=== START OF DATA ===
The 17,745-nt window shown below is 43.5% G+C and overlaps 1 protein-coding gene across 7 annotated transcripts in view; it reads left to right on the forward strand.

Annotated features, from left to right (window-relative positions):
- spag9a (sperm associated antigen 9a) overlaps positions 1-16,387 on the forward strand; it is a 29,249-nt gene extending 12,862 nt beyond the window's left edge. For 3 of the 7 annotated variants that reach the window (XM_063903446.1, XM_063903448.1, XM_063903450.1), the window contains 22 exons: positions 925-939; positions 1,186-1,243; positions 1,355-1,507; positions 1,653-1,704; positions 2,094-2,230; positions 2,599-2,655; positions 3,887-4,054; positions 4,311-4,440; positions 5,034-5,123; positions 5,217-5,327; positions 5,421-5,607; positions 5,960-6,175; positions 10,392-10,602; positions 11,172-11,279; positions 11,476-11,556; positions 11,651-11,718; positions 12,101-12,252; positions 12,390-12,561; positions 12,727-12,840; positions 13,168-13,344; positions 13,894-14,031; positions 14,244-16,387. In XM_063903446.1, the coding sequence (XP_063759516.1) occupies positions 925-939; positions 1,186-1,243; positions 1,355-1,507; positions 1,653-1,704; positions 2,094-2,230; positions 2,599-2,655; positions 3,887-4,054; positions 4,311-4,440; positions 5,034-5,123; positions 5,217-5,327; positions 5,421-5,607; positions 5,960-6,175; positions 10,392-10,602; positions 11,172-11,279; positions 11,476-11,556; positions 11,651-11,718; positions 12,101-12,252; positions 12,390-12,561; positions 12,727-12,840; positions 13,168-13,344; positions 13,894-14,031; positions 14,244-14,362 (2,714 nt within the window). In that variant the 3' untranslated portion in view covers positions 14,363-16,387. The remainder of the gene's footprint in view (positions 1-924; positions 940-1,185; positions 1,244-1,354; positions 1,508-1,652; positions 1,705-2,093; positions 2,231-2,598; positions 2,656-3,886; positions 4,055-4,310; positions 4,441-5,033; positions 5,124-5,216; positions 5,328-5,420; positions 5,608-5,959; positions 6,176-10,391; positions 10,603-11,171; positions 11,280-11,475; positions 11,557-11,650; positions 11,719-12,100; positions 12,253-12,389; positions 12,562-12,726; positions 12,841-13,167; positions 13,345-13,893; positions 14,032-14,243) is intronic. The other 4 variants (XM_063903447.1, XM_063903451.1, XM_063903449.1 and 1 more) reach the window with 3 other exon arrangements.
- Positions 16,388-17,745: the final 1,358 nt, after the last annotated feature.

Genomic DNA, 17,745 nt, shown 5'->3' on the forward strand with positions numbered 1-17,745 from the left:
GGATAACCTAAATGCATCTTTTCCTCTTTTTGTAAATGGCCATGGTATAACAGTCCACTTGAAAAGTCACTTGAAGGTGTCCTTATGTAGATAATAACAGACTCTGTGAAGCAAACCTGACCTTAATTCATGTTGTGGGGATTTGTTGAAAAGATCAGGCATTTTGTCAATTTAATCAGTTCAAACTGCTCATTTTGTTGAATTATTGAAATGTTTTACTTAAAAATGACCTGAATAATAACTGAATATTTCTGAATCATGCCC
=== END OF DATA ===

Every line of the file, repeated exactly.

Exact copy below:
The 17,745-nt window shown below is 43.5% G+C and overlaps 1 protein-coding gene across 7 annotated transcripts in view; it reads left to right on the forward strand.

Annotated features, from left to right (window-relative positions):
- spag9a (sperm associated antigen 9a) overlaps positions 1-16,387 on the forward strand; it is a 29,249-nt gene extending 12,862 nt beyond the window's left edge. For 3 of the 7 annotated variants that reach the window (XM_063903446.1, XM_063903448.1, XM_063903450.1), the window contains 22 exons: positions 925-939; positions 1,186-1,243; positions 1,355-1,507; positions 1,653-1,704; positions 2,094-2,230; positions 2,599-2,655; positions 3,887-4,054; positions 4,311-4,440; positions 5,034-5,123; positions 5,217-5,327; positions 5,421-5,607; positions 5,960-6,175; positions 10,392-10,602; positions 11,172-11,279; positions 11,476-11,556; positions 11,651-11,718; positions 12,101-12,252; positions 12,390-12,561; positions 12,727-12,840; positions 13,168-13,344; positions 13,894-14,031; positions 14,244-16,387. In XM_063903446.1, the coding sequence (XP_063759516.1) occupies positions 925-939; positions 1,186-1,243; positions 1,355-1,507; positions 1,653-1,704; positions 2,094-2,230; positions 2,599-2,655; positions 3,887-4,054; positions 4,311-4,440; positions 5,034-5,123; positions 5,217-5,327; positions 5,421-5,607; positions 5,960-6,175; positions 10,392-10,602; positions 11,172-11,279; positions 11,476-11,556; positions 11,651-11,718; positions 12,101-12,252; positions 12,390-12,561; positions 12,727-12,840; positions 13,168-13,344; positions 13,894-14,031; positions 14,244-14,362 (2,714 nt within the window). In that variant the 3' untranslated portion in view covers positions 14,363-16,387. The remainder of the gene's footprint in view (positions 1-924; positions 940-1,185; positions 1,244-1,354; positions 1,508-1,652; positions 1,705-2,093; positions 2,231-2,598; positions 2,656-3,886; positions 4,055-4,310; positions 4,441-5,033; positions 5,124-5,216; positions 5,328-5,420; positions 5,608-5,959; positions 6,176-10,391; positions 10,603-11,171; positions 11,280-11,475; positions 11,557-11,650; positions 11,719-12,100; positions 12,253-12,389; positions 12,562-12,726; positions 12,841-13,167; positions 13,345-13,893; positions 14,032-14,243) is intronic. The other 4 variants (XM_063903447.1, XM_063903451.1, XM_063903449.1 and 1 more) reach the window with 3 other exon arrangements.
- Positions 16,388-17,745: the final 1,358 nt, after the last annotated feature.

Genomic DNA, 17,745 nt, shown 5'->3' on the forward strand with positions numbered 1-17,745 from the left:
GGATAACCTAAATGCATCTTTTCCTCTTTTTGTAAATGGCCATGGTATAACAGTCCACTTGAAAAGTCACTTGAAGGTGTCCTTATGTAGATAATAACAGACTCTGTGAAGCAAACCTGACCTTAATTCATGTTGTGGGGATTTGTTGAAAAGATCAGGCATTTTGTCAATTTAATCAGTTCAAACTGCTCATTTTGTTGAATTATTGAAATGTTTTACTTAAAAATGACCTGAATAATAACTGAATATTTCTGAATCATGCCC